I'd frame it another way. I'd say some among us just aren't seeing too clearly.
Let's review. Kevorkian is that guy in Michigan responsible for 130 deaths from 1990 to 1998. He called it "assisted suicide," but the courts finally called it something else. When he sent CBS a videotape of himself administering the injections that led to the death of Thomas Youk -- a tape that subsequently aired on 60 Minutes -- the Oakland County, Mich., prosecutor could no longer ignore him.
Kevorkian was convicted of second-degree murder. His 10-25 year sentence was cut to just over eight for good behavior, and he was released last week.
Never mind what I think about Mike Wallace's interviewing him again for the June 3 episode of 60 Minutes, except to say that all of us, including me, are giving this guy exactly what he wants most: center stage attention. What troubles Stephen Drake -- and me -- is the inaccuracy repeated so frequently regarding those 130 deaths.
The majority of those people who died at the hands of Jack Kevorkian were not terminally ill.
The New England Journal of Medicine reported in 2004 that fewer than 30 percent of Kevorkian cases it analyzed were actually suffering terminal illnesses.
I think of the rest of them as people who didn't know their options.
You don't die of depression. Back injury is not a death sentence. People with multiple sclerosis can live for decades after diagnosis. Of course, a cynic could argue that depression can ultimately lead to suicide, back injury to an overdose on pain meds and multiple sclerosis to a number of debilitating conditions. But each of these is treatable.
Sure, each one of these conditions and dozens more can feel like a death sentence when it first arrives in your personal biological inbox. Each of them can certainly incite a fair amount of anguish. But those who learn about options and adaptive techniques and coping mechanisms along with that initial diagnosis can and do live long, productive and happy lives.
Anyone who has experienced a serious injury or disease knows the initial shock and grieving that come with the territory. Ask anyone who has suddenly lost sight or hearing, become paraplegic in a car crash or been diagnosed with lupus or some other terrible disorder. Even Superman (actor Christopher Reeve) admitted to first contemplating suicide after his accident; then he figured out that he was still the same person -- the same person with some significant changes and a life to live.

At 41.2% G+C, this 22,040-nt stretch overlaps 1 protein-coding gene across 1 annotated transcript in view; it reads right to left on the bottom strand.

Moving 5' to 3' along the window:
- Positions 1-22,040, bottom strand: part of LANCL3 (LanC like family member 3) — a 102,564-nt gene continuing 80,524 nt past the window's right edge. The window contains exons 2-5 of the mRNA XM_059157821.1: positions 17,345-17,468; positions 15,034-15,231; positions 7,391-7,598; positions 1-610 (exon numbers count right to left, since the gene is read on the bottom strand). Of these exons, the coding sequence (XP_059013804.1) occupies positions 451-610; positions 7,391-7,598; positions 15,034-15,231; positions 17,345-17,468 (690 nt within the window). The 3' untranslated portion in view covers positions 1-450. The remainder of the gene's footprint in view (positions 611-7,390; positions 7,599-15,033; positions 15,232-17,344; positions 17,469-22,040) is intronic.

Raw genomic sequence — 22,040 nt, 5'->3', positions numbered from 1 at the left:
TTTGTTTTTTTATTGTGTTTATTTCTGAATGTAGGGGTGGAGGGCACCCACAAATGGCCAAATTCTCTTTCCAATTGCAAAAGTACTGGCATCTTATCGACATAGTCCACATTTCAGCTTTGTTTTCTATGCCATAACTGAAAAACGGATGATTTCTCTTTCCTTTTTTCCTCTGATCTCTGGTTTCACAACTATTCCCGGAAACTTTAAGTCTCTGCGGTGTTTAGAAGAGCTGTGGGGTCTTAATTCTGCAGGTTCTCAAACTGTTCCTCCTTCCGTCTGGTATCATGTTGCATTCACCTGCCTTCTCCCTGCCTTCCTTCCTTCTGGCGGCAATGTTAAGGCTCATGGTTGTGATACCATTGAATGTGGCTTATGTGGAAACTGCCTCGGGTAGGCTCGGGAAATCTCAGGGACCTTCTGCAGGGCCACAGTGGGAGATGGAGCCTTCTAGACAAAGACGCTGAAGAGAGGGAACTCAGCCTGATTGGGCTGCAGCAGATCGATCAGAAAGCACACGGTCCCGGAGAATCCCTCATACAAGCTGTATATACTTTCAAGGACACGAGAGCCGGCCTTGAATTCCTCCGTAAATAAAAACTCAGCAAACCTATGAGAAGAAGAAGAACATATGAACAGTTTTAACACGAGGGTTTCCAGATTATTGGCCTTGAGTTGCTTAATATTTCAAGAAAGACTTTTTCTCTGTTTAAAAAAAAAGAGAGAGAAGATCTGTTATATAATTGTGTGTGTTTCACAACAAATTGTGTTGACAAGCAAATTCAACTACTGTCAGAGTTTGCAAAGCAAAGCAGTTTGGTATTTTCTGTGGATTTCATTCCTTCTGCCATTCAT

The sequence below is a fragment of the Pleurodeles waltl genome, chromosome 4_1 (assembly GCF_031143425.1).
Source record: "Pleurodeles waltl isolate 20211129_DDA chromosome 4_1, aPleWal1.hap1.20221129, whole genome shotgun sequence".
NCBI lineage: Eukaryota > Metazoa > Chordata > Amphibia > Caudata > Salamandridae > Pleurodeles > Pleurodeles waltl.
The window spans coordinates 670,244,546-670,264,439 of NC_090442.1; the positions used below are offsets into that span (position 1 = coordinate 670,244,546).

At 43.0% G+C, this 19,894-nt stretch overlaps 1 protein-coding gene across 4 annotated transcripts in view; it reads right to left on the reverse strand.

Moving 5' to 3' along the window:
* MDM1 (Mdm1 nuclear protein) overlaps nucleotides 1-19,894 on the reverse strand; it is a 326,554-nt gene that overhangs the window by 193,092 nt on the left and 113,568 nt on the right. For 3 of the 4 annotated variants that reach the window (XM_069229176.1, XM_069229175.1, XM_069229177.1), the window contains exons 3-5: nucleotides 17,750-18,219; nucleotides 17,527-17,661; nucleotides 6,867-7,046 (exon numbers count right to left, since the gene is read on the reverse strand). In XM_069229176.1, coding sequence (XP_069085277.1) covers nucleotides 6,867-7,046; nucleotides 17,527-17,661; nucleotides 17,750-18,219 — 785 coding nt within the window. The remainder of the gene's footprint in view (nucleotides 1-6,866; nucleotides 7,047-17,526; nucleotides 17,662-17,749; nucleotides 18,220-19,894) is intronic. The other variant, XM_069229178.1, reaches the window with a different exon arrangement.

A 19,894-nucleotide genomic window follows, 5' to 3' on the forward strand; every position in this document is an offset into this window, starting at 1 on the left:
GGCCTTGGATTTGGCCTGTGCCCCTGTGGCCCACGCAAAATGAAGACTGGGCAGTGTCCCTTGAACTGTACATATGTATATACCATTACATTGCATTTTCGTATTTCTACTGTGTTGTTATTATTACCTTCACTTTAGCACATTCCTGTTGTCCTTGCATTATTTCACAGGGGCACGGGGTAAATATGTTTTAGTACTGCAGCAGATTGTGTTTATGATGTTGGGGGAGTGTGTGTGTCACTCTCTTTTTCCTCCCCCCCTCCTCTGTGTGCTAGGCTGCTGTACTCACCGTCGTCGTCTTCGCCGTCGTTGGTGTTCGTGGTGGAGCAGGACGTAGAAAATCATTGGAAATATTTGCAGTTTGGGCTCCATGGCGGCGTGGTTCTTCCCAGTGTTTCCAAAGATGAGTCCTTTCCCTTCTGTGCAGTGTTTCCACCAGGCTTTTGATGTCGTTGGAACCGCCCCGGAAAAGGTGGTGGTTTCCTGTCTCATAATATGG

In other words, when disease or disability strikes, there's grief. Then there's moving on. Kevorkian exploited that grief for his own agenda rather than connecting patients with those who could guide them through moving past tragedy and on with life.
If we're going to waste paper and airtime on this guy, let's at least get the facts straight: Most of those who died at his hands were not terminally ill, and Kevorkian is not terminal himself. He has high blood pressure and hepatitis, both of which seem to be under control.
At a press conference June 1, the day of his release from prison, a small group of protesters from Not Dead Yet were outside.
"Let the crippled people demonstrate," was Kevorkian's disrespectful comment.
In my view, the source of the disparaging comment doesn't really carry much sting. Consider his overall credibility. At that same press conference -- after stating that he will be conducting no more assisted suicides, as he'd go right back to prison if he did -- Kevorkian told reporters that he was the reincarnation of Thomas Jefferson.
I'm thinking that his 1990s rampage was maybe never so much about 130 people not wanting to live as it was about one man craving the spotlight. Reincarnation of Thomas Jefferson? And we pay any attention to this guy? Why? I guess that since playing God didn't work out, he's trying on a new role.
I don't think we should bother talking about him any more.
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